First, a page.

• 100+ volunteer hours = $1,000 grant

A program with such tiers requires employees to dedicate significant amounts of time in order to earn increased amounts. This is Starbucks’ way of ensuring that employees truly care about volunteering while making sure that there is enough money to go around to all company volunteers.

Best Buy
Akin to how people seek unique clothes, some dollars for doers programs stand out by simply being different.

Best Buy does not offer individual volunteer grants. Instead the company offers team grants which makes Best Buy’s program a little different and encourages team-building among its employees.

There are a number of rules surrounding this dollars for doers program:

  • There is no minimum number of volunteer hours, but grants can only be earned when employees volunteer as a team.
  • Teams must consist of no less than 5 employees.
  • A maximum of $500 can be earned at an event, even if multiple teams volunteer.
  • Team members must volunteer for a minimum of one hour each.
  • A single nonprofit can earn up to $10,000 per year from Best Buy donations.

Best Buy’s program may require more reading than most to understand, but they encourage their employees to work in groups to better their communities. The detailed rules allow for the spacing out of gifts to ensure that Best Buy is helping out year round and aiding multiple groups and people while supporting varying causes and events.

Companies with dollars for doers programs understand that more employees will volunteer when they’re promised greater rewards, and nonprofits have a real incentive to get more people to volunteer. Of course, doing good for the world is at the heart of volunteerism, but people do more good for the world when they are able to donate money on top of lending a helping hand.

Adam Weinger is the President of Double the Donation, the leading provider of matching gift and volunteer grant tools for nonprofits. You can connect with Adam on LinkedIn or via email.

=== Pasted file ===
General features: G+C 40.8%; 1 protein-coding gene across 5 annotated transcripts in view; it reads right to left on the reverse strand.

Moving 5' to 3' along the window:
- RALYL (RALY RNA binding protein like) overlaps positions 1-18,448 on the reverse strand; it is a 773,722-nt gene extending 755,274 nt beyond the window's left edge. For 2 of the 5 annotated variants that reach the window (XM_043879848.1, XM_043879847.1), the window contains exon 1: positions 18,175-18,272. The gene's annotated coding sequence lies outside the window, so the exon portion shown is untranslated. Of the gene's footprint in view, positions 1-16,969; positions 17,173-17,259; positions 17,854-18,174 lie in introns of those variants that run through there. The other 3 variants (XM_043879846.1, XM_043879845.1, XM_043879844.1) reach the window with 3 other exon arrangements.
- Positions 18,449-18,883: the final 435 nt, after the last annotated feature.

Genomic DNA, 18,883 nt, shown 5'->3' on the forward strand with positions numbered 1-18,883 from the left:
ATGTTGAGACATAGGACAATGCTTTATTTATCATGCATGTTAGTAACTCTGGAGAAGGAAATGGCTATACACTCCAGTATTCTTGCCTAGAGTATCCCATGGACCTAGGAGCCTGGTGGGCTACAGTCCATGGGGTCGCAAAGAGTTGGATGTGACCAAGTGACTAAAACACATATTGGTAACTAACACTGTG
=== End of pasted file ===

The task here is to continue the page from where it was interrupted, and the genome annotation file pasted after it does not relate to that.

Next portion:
CSR Food For Thought: The Case for Compassionate Business

VolunteerMatch's CSR Food for Thought SeriesThe CSR Food for Thought series is a roundup of relevant news from around the web that you may have missed last week, presented to you in one bite-sized post.

How Giving Hugs and Showing Compassion Will Grow Your Business
Triple Pundit states the case for kindness, compassion, and yes, even hugs, in business. While the stance can be viewed as extreme, it has data to back it up. For example, when employees at one company were given a medium to express compassion to one another, their 95% turnover rate quickly fell to 30%. Check out the article for eight ways to add compassion to your business.

10 Steps to a Dynamic Corporate Responsibility Annual Report
Over the past week, I’ve seen many companies release CSR reports (CVS Health, Dunkin’ Brands, and Tom’s of Maine, to name a few.) It’s a great way to generate buzz about your program, and, as this article from Entrepreneur reminds, to help brand your CSR program. Check out the article for 10 content suggestions to include in your own CSR report.

Three Easy Cultural Shifts to Help Engage Your Employees
When more people believe in the possibility of a zombie apocalypse than report being engaged at work, well, there’s room for improvement, to say the least. This Deloitte Insights article gives three easy tips for managers to increase their employees’ engagement. Of course, I would add a fourth item to this list: Offer more ways for employees to do good and give back to their communities.

CSR is Dead, Part 3: Blazing a Trail to Business Transformation
If CSR is dead, and we should shut down our CSR departments, then what happens to all the CSR professionals who have made making a difference their expertise? Part three of this series, finally released on GreenBiz last week, answers that question. So, what do you think? Are CSR departments quickly becoming a thing of the past?

Follow us on Twitter for CSR news and trends throughout the week: @VM_Solutions.